NB: I’ve put down exactly what he’s said – my husband’s first language is not English so any small inaccuracies should be forgiven!

What do you think of the zero waste movement?

“I think it’s cool – like it helps. The idea is great, the system doesn’t support it. That’s the reason why not everyone is into it… It needs to be more affordable. When I go to the store, everything is in plastic. I understand why, but I don’t see why it needs to be done. Most stuff – like milk – is in a plastic thing. It needs to be… like, the options need to be on the same level.”

What ways do you think you could be made more motivated in going zero waste?

“I feel like the struggle of finding stuff you want in a zero waste way is hard. I get you can buy bulk and it’s not that expensive. But it’s hard. You have to think ahead…. Maybe show me the pictures of giant garbage piles or animals stuck with plastic. Scare me like cigarettes.”

What are some of the benefits/drawbacks of living with someone who’s going zero waste?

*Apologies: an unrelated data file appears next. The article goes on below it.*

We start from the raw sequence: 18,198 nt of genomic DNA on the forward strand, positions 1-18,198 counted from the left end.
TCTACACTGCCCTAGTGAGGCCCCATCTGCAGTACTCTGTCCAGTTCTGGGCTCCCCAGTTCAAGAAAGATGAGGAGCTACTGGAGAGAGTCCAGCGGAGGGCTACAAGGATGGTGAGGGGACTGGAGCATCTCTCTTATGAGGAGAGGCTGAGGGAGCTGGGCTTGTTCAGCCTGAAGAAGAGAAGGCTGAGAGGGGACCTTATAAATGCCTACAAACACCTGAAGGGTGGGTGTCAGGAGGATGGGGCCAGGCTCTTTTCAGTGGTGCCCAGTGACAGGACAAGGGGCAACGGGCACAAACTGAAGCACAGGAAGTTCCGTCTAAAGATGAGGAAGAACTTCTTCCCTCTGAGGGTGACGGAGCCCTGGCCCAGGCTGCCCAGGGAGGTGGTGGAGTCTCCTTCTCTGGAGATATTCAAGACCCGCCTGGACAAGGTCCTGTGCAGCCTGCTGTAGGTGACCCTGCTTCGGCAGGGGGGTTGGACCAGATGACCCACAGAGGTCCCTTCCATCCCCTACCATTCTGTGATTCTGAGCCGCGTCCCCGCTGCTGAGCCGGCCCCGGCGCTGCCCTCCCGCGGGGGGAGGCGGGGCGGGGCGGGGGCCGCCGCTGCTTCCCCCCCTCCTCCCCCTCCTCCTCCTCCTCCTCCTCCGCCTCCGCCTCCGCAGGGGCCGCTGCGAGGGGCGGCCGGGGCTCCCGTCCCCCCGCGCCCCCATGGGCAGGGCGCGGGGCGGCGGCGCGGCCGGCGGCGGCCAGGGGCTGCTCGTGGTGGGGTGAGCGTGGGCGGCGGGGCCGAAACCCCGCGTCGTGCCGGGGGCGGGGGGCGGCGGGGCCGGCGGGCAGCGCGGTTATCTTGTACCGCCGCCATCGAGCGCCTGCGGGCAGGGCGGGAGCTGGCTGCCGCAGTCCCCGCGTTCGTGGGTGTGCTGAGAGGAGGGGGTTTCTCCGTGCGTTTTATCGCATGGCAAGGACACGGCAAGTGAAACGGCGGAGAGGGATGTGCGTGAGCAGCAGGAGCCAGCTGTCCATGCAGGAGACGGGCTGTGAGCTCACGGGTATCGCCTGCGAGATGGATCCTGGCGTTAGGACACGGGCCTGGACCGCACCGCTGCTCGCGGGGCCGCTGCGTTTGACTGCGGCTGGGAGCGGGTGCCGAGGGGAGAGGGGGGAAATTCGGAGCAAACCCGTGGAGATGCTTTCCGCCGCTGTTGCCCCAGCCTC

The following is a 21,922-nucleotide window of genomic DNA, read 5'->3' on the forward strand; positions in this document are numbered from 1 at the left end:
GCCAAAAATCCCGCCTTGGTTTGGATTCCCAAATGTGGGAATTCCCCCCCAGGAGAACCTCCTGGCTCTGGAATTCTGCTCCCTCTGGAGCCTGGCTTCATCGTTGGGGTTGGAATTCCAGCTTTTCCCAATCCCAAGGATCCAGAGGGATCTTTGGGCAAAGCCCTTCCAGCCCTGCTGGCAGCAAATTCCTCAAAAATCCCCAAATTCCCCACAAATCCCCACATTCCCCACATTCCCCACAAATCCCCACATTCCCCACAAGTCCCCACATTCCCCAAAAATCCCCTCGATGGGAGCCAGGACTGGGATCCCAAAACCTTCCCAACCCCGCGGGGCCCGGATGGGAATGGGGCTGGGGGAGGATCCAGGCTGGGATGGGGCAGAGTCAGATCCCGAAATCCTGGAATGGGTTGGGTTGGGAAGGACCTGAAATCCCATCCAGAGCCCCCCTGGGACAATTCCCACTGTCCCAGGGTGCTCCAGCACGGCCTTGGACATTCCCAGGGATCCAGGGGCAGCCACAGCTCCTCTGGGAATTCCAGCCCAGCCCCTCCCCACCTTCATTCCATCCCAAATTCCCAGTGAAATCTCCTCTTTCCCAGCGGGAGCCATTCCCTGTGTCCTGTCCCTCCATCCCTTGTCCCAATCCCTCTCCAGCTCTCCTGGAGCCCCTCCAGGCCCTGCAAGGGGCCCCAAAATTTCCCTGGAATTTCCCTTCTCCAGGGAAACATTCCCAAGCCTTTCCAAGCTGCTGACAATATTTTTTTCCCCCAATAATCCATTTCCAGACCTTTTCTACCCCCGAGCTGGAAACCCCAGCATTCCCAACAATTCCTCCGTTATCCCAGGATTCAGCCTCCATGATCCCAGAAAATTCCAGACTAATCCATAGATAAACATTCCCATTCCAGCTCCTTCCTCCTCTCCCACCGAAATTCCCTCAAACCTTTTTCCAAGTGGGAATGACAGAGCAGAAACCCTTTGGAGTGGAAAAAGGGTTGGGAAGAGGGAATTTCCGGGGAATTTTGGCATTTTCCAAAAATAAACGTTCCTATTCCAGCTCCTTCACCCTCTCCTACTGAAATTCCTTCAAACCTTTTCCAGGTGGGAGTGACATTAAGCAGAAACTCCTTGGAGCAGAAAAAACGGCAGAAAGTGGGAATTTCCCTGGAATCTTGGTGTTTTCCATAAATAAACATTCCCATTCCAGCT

“Benefits: I don’t see that many changes because we don’t shop very much. Maybe that produce is better quality. And general better quality of food.”

“Drawbacks: Money and convenience. I can’t shop in just any store. I have to think where I should go and what should buy. It’s not a super problem, but if you go to the store and something isn’t there you’re like ‘oh… sh*t’.”

  1. Omg thank you for this! I am trying to transition to zero waste but it is definitely not a priority for my husband- this makes me feel much better. He is supportive but he won’t give up his kraft singles or Frosted Flakes. I think it definitely helps to compromise. He was not happy about getting rid of paper towels but I said we cold keep them if he promised to only use it if he felt he absolutely needed to instead of for everything- he agreed since he had a safety net and he found he really didn’t need them. Btw it’s nice to have an Indiana blogger- I’m from Fort Wayne

    1. Finding little compromises like that are so key to your partner’s interest and your sanity! Congrats on the paper towel switch!